Matthew McEwen – from Palmy to Monaco

Matthew McEwen

If Lockdown has done one thing for the world of motorsport, it's been a massive increase in participation and profile for virtual eSports racing and there have been series all over the world that have popped up to fill the gaps left by real-life series parked up until the pandemic passes. Toyota GAZOO Racing has been at the forefront of that movement, establishing a multiple round championship in the virtual Supra GT that has been taken up globally not only by some of the world's top sim racers but also by drivers new to that code of the sport and of course, by every day racers filling in the time of day.

The PlayStation 4 racers - and those racing on the Gran Turismo platform - have a lot to live up to following the success of Igor Fraga in the Castrol Toyota Racing Series earlier this year and we caught up with one young Kiwi racer who's making his mark in the sim racing world and doing it in considerable style.

Matthew McEwen is just 18 and fresh out of school. He has a modest set up at home and quietly goes about his racing business. The thing is, he's very, very good and currently sits at the top of the table in New Zealand in the Supra GT series, sixth overall in Australasia and is also currently leading the Australia/New Zealand region in the Gran Turismo Nations Cup – the same Championship Igor won in 2018.

He's on the radar of the equipment manufacturers too, and races for the Logitech G Altus Esports team in GT Sport. It's an international team based in Australia that shares tips and strategies working together on track to help get the best results for each other.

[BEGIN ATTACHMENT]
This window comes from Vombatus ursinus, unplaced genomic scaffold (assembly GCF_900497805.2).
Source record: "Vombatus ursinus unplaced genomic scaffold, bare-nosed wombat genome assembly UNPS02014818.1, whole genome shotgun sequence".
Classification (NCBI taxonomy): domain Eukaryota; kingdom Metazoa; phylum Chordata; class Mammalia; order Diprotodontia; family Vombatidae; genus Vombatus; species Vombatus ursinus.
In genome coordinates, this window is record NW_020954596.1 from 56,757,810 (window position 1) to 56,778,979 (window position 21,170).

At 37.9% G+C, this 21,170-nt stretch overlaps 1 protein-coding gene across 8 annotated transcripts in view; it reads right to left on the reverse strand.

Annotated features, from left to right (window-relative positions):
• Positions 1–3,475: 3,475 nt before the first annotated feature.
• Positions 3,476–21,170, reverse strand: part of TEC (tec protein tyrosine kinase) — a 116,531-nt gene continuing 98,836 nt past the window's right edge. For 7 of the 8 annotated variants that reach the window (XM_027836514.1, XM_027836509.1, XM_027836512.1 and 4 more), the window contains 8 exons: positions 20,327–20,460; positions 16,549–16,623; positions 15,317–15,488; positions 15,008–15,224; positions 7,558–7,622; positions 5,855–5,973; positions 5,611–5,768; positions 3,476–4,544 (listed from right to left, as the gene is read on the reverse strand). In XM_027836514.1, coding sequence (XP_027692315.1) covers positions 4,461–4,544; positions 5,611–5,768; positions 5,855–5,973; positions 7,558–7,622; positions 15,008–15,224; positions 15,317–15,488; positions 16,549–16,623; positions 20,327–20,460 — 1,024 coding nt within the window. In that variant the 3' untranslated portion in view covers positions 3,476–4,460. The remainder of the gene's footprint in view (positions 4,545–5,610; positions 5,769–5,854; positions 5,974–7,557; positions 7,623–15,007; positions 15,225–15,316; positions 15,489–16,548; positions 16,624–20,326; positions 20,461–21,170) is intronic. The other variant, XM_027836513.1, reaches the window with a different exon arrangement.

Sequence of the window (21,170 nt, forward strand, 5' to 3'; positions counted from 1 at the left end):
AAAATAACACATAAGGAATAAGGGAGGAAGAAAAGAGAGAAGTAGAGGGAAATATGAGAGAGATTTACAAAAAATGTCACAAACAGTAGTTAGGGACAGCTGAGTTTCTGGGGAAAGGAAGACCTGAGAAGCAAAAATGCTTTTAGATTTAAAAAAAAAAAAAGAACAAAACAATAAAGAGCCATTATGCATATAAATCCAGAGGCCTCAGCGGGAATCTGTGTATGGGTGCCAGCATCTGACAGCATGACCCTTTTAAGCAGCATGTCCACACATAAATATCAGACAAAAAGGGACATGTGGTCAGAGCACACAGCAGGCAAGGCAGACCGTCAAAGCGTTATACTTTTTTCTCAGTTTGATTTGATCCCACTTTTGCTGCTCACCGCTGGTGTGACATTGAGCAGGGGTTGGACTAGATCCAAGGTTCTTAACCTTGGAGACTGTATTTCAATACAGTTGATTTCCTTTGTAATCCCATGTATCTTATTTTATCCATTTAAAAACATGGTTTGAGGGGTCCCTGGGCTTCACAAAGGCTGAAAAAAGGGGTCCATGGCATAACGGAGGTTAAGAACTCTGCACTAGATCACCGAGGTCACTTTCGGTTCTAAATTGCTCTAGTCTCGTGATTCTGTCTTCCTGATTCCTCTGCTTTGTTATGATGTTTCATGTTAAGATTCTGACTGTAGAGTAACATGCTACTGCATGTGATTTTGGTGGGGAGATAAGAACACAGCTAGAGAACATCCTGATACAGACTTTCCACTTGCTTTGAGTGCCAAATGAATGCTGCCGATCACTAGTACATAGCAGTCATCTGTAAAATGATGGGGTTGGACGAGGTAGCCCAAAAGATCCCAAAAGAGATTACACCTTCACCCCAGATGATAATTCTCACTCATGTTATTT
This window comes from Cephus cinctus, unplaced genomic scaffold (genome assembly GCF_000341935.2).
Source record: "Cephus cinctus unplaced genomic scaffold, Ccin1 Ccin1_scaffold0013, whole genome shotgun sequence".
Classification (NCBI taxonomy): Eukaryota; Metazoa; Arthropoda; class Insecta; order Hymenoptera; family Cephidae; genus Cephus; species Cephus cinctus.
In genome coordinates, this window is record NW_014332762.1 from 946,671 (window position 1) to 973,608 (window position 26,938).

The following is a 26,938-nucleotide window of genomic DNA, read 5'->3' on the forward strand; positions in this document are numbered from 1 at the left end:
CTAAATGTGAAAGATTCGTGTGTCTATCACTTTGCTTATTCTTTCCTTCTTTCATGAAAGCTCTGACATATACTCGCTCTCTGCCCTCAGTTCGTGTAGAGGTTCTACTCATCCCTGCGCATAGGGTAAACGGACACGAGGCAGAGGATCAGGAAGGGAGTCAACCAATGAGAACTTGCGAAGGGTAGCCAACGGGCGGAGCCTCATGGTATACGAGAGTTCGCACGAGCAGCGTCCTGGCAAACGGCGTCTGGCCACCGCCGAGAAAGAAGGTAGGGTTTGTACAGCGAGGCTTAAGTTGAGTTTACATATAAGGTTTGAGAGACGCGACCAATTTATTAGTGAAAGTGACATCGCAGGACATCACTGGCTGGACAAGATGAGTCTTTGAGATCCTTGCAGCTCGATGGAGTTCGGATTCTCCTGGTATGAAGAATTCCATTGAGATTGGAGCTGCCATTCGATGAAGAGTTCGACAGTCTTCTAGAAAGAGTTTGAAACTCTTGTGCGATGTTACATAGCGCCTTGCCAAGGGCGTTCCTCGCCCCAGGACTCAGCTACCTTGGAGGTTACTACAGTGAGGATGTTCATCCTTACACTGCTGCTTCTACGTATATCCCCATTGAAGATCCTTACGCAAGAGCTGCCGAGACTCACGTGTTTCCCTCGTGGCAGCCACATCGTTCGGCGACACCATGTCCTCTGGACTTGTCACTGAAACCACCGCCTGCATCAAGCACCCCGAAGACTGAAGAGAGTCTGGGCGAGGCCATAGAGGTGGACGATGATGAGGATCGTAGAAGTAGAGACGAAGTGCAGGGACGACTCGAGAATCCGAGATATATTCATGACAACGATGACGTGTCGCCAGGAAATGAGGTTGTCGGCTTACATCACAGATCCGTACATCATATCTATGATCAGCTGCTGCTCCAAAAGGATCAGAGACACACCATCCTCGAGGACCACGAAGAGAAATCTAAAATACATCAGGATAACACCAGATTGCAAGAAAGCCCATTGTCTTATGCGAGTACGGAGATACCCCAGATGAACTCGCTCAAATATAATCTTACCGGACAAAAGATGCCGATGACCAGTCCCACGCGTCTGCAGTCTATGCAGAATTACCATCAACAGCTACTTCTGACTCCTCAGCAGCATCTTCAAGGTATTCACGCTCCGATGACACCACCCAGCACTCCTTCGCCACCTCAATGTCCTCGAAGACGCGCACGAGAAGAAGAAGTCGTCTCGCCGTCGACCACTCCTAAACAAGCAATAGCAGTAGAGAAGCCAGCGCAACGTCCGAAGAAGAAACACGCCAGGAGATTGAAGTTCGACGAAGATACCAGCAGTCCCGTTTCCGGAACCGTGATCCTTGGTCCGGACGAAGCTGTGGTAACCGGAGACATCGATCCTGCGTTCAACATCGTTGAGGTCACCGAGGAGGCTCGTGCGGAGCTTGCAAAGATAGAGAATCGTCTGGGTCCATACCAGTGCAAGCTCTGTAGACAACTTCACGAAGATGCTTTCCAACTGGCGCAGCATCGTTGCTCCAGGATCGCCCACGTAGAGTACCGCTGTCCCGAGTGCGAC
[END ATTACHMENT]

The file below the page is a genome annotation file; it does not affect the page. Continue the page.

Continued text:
We caught up with Matthew to find out a little bit more about him, his sim racing expertise and just why he's one minute faster around the Nurburgring than the rest of us!


Tell us a little about yourself Matthew?

I'm from Palmerston North, I'm 18 and I've just finished school. I've only been in the eSports arena for about a year now. Currently, the only game I play competitively is GT Sport, but I am always considering where I will go in the future.


Have you done any on track racing like karting? How did that all go?

I first did some casual karting when I was about eight years old and got to ride in some child karts at my local indoor karting track. Besides doing that a few times, I was never serious about karting or racing. Skip 10 years forward and the next time I did karting was in Monaco with all of the GT competitors at the World Finals. As you might expect, that went a lot better because I actually had some racing experience from Gran Turismo.